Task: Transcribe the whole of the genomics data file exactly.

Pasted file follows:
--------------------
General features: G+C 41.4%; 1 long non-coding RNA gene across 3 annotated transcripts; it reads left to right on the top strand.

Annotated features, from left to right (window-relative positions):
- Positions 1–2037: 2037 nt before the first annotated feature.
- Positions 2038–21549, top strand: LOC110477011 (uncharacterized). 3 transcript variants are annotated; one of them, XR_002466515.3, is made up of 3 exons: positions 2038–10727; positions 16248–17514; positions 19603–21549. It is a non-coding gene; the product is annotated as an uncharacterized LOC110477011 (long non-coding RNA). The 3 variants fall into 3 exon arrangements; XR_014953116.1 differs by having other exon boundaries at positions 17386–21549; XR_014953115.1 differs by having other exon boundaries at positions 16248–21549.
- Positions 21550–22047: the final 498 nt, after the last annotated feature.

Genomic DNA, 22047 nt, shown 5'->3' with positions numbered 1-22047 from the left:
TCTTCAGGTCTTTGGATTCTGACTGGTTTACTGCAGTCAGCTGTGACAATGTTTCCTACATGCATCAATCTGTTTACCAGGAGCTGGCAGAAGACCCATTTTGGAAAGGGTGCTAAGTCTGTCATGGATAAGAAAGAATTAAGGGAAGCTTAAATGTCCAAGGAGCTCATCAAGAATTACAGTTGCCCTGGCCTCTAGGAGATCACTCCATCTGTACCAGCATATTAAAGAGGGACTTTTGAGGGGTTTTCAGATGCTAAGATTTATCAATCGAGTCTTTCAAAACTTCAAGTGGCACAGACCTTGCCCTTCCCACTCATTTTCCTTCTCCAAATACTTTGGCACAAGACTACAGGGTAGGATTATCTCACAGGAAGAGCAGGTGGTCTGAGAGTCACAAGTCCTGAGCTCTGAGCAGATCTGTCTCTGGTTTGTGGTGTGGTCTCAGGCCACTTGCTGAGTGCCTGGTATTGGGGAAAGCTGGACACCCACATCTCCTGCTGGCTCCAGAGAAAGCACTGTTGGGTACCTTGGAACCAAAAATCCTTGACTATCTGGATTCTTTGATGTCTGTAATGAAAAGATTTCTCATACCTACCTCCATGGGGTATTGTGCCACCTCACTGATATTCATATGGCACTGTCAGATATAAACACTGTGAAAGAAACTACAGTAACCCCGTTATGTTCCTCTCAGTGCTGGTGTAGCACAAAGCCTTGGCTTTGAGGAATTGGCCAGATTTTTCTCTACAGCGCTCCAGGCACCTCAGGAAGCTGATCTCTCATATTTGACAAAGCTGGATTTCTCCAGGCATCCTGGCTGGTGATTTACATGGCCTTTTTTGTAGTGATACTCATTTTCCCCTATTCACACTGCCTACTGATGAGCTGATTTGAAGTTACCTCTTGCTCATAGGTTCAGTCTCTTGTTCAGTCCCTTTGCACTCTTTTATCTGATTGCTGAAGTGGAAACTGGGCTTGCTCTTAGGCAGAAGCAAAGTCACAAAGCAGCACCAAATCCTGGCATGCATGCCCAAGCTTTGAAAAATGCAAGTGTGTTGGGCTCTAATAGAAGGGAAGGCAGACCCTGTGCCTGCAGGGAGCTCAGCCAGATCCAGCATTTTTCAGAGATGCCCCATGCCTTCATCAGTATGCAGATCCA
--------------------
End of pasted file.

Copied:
General features: G+C 41.4%; 1 long non-coding RNA gene across 3 annotated transcripts; it reads left to right on the top strand.

Annotated features, from left to right (window-relative positions):
- Positions 1–2037: 2037 nt before the first annotated feature.
- Positions 2038–21549, top strand: LOC110477011 (uncharacterized). 3 transcript variants are annotated; one of them, XR_002466515.3, is made up of 3 exons: positions 2038–10727; positions 16248–17514; positions 19603–21549. It is a non-coding gene; the product is annotated as an uncharacterized LOC110477011 (long non-coding RNA). The 3 variants fall into 3 exon arrangements; XR_014953116.1 differs by having other exon boundaries at positions 17386–21549; XR_014953115.1 differs by having other exon boundaries at positions 16248–21549.
- Positions 21550–22047: the final 498 nt, after the last annotated feature.

Genomic DNA, 22047 nt, shown 5'->3' with positions numbered 1-22047 from the left:
TCTTCAGGTCTTTGGATTCTGACTGGTTTACTGCAGTCAGCTGTGACAATGTTTCCTACATGCATCAATCTGTTTACCAGGAGCTGGCAGAAGACCCATTTTGGAAAGGGTGCTAAGTCTGTCATGGATAAGAAAGAATTAAGGGAAGCTTAAATGTCCAAGGAGCTCATCAAGAATTACAGTTGCCCTGGCCTCTAGGAGATCACTCCATCTGTACCAGCATATTAAAGAGGGACTTTTGAGGGGTTTTCAGATGCTAAGATTTATCAATCGAGTCTTTCAAAACTTCAAGTGGCACAGACCTTGCCCTTCCCACTCATTTTCCTTCTCCAAATACTTTGGCACAAGACTACAGGGTAGGATTATCTCACAGGAAGAGCAGGTGGTCTGAGAGTCACAAGTCCTGAGCTCTGAGCAGATCTGTCTCTGGTTTGTGGTGTGGTCTCAGGCCACTTGCTGAGTGCCTGGTATTGGGGAAAGCTGGACACCCACATCTCCTGCTGGCTCCAGAGAAAGCACTGTTGGGTACCTTGGAACCAAAAATCCTTGACTATCTGGATTCTTTGATGTCTGTAATGAAAAGATTTCTCATACCTACCTCCATGGGGTATTGTGCCACCTCACTGATATTCATATGGCACTGTCAGATATAAACACTGTGAAAGAAACTACAGTAACCCCGTTATGTTCCTCTCAGTGCTGGTGTAGCACAAAGCCTTGGCTTTGAGGAATTGGCCAGATTTTTCTCTACAGCGCTCCAGGCACCTCAGGAAGCTGATCTCTCATATTTGACAAAGCTGGATTTCTCCAGGCATCCTGGCTGGTGATTTACATGGCCTTTTTTGTAGTGATACTCATTTTCCCCTATTCACACTGCCTACTGATGAGCTGATTTGAAGTTACCTCTTGCTCATAGGTTCAGTCTCTTGTTCAGTCCCTTTGCACTCTTTTATCTGATTGCTGAAGTGGAAACTGGGCTTGCTCTTAGGCAGAAGCAAAGTCACAAAGCAGCACCAAATCCTGGCATGCATGCCCAAGCTTTGAAAAATGCAAGTGTGTTGGGCTCTAATAGAAGGGAAGGCAGACCCTGTGCCTGCAGGGAGCTCAGCCAGATCCAGCATTTTTCAGAGATGCCCCATGCCTTCATCAGTATGCAGATCCA